Chapter 1
Design issues in HTML
Course Lecturer: Bonnie Mitchell



Intent and Audience

When designing for the World Wide Web (WWW), the first issue that should be addressed is the projected audience or the intent of the author. If you were to construct a site that provided information, you would design it very differently from a site that provided an experience or attempted to sell a product. The colors used, layout decisions, and navigational structure should all work to support your concept and intent rather than function independently. There are numerous WWW sites available that are quite dazzling to look at, but the presentation often overpowers the content rather than supporting it. The challenge is to design a site that incorporates graphics, text, and other media to enhance the content or experience. Following is a list of types of WWW sites that would most likely differ greatly in their design based on the intent.

Education (courses on the Internet)
Home Pages - resumes, biographies
Research databases Businesses on the net (advertising)
Job Search boards
Art on the Internet
Hobby sites
Calendar of Events

Types of Sites

There are generally two types of sites on the WWW. The most common is the information-based site. These sites include pages that advertise products or services, present documentation or research, promote education, show-case hobbies, and numerous others. The second type is the experiential site. The intent is not to inform but to offer experiences and alter the emotions of the viewer. There are numerous art-based sites, and recreation and game sites that fall into this category. Design decisions differ greatly depending on which type of site you are constructing.

Information-based Sites

Sites designed to convey information are often more rigid in their design. The user must be able to obtain and understand the information presented. The information should be structured in a logical progression, typically from an overview of the contents, or abstract of the material, to more detailed information. Visual images can often contain as much, if not more information as text, so it is a mistake to think of information-based sites as composed of mostly text. Sometimes information sites broadcast information while others provide a two-way communication mechanism to share information. When designing information-based sites, the concern should focus on how to get the information to the audience in the most effective way possible. Information sites include:

newspapers, magazines
self - product - services
hobby information
communication for information - 1 and 2 way
business transactions - shopping, banking


Experience-based Sites

Experience-based sites are typically less rigid in design. Often times you see more experimentation in terms of interactivity and design. Sometimes the intent of the WWW designer is to bring the viewer on a journey or invoke feelings or memories. Other times the intent is to appeal to your sense of pleasure or to challenge your skill (mental or hand-eye coordination). Experience- based sites include the following:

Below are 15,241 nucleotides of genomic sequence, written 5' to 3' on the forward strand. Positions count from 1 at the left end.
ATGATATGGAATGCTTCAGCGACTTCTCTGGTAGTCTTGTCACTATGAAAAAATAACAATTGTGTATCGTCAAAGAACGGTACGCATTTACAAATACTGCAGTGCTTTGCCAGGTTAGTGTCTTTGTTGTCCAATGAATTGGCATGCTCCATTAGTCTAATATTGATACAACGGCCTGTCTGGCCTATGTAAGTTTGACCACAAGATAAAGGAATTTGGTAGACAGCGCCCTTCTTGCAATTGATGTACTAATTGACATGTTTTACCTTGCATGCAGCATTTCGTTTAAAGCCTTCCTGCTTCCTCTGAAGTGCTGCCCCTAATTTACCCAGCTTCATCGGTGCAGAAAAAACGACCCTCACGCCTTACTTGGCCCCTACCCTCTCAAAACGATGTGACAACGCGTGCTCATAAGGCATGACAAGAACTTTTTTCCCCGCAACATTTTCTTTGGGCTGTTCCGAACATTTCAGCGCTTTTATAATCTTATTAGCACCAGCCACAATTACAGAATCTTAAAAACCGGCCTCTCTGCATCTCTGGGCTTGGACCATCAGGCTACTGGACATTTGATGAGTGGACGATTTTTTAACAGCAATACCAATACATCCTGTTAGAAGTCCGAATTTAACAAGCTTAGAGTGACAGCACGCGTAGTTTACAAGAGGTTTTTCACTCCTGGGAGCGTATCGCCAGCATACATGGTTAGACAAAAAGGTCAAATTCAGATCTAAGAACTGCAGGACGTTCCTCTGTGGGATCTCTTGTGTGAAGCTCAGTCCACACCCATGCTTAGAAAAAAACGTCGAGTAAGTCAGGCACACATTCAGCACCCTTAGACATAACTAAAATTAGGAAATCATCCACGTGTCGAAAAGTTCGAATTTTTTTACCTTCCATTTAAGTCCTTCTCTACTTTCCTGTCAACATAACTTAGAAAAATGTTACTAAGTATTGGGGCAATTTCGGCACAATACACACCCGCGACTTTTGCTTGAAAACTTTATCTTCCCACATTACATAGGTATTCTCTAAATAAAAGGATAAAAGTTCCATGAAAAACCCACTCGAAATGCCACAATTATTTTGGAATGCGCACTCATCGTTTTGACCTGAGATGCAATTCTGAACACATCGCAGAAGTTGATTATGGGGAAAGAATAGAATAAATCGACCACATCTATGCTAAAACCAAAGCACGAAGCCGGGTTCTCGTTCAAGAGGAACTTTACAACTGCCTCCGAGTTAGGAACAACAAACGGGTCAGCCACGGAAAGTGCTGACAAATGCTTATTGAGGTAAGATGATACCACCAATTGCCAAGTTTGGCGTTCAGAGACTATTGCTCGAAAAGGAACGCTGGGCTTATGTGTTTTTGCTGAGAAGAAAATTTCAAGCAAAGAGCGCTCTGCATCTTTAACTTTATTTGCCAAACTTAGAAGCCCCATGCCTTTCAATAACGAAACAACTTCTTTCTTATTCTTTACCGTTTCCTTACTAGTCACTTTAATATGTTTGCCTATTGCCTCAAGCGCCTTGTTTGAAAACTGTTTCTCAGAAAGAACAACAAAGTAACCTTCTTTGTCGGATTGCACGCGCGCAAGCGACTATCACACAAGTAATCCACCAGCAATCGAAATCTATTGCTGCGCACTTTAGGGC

Artistic endeavors Role playing and other games Hobby-type sites Communication for experience (chat) Community Building Collaboration


The ChainReaction project is an experience-based site. For example, the main objective is to facilitate collaboration and establish a community of artists working together to create a body of work. Each contribution to the project is connected visually and logically to the chain of images produced. Although there are numerous pages that provide information (how to contribute, list of participants, and image count, for example), the overall intent was to provide an unique experience for the artist. Design considerations were based on the fact that, although the interaction with the project resembled a journey, ChainReaction was developed around a very hierarchically ordered structure.

Adventure games and exploration through space also fit into the category of "exploratory" sites. In the Underground, artists devised a series of paths both under and above ground. As viewers navigate the space, they encounter interesting characters. The characters are represented via images with text de-scriptions that enlighten us as to why they are found in the underground pipes.



Once you have determined your intent, you must begin thinking about the audience that is to receive the content you are providing. Obviously most of the viewers will be somewhat computer literate but the level of literacy will vary greatly. Another important factor is the lack of geographic boundaries on the WWW. The material presented may be read simultaneously by users in Japan, the Czech Republic, and South Africa. Is the content general enough to be understood by a global audience (disregarding the language barrier)? There are times when the target audience is a small specific group of people. In that case, the site should appeal to the senses of this specific group. For instance, if you are targeting music lovers, why not use audio? A research community may more readily accept the information presented if it includes fewer ornamental graphics and more diagrams and tables.

Next page : General Issues

Chapter 3 : Designing Interaction and Exploration